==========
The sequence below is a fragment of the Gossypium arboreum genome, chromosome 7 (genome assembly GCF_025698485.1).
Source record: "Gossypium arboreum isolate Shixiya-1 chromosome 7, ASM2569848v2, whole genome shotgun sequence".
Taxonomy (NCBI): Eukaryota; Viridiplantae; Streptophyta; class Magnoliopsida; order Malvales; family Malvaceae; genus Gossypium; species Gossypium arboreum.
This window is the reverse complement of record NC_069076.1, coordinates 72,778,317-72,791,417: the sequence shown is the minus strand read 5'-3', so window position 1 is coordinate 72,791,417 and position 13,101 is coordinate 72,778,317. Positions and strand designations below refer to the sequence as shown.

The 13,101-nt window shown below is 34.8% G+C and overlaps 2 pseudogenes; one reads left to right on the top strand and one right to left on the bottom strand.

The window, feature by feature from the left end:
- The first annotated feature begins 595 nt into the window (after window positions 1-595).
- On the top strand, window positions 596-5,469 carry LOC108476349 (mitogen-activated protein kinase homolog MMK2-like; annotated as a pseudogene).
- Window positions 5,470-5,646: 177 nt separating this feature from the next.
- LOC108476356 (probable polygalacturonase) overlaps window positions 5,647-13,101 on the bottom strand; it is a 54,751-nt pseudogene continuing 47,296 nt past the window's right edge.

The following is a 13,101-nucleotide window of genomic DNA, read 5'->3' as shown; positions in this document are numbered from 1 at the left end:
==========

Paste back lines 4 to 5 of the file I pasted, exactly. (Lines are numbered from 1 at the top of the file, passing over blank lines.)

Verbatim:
This window is the reverse complement of record NC_069076.1, coordinates 72,778,317-72,791,417: the sequence shown is the minus strand read 5'-3', so window position 1 is coordinate 72,791,417 and position 13,101 is coordinate 72,778,317. Positions and strand designations below refer to the sequence as shown.

The 13,101-nt window shown below is 34.8% G+C and overlaps 2 pseudogenes; one reads left to right on the top strand and one right to left on the bottom strand.